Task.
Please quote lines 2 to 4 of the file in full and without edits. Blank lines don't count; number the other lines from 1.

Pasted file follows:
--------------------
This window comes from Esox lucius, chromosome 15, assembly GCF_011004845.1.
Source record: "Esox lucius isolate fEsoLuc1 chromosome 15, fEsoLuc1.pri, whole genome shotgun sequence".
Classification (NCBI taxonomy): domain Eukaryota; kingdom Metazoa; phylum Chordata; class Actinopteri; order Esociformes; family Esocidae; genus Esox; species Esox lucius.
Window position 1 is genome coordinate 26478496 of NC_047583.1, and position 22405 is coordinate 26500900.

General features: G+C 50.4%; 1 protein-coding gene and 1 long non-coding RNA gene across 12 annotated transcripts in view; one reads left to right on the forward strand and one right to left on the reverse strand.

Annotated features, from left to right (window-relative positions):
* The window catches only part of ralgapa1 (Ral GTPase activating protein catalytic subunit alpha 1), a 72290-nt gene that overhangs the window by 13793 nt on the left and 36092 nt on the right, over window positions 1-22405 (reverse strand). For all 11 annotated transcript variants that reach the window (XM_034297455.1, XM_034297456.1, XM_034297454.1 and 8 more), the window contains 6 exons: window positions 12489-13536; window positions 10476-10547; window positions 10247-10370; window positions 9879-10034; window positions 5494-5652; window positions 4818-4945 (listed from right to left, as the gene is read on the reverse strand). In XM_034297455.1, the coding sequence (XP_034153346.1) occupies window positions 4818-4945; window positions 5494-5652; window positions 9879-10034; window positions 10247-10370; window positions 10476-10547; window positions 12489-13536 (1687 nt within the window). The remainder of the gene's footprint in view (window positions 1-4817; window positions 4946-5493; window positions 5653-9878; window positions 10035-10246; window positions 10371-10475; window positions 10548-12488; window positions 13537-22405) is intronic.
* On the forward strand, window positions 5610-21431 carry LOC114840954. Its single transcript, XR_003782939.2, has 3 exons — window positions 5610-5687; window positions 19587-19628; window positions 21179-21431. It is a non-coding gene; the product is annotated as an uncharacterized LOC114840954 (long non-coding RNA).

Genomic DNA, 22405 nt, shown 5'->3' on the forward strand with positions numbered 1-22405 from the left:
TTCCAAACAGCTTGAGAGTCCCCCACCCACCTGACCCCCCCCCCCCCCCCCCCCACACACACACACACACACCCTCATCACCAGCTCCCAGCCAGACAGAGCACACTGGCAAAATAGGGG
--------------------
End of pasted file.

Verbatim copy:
Source record: "Esox lucius isolate fEsoLuc1 chromosome 15, fEsoLuc1.pri, whole genome shotgun sequence".
Classification (NCBI taxonomy): domain Eukaryota; kingdom Metazoa; phylum Chordata; class Actinopteri; order Esociformes; family Esocidae; genus Esox; species Esox lucius.
Window position 1 is genome coordinate 26478496 of NC_047583.1, and position 22405 is coordinate 26500900.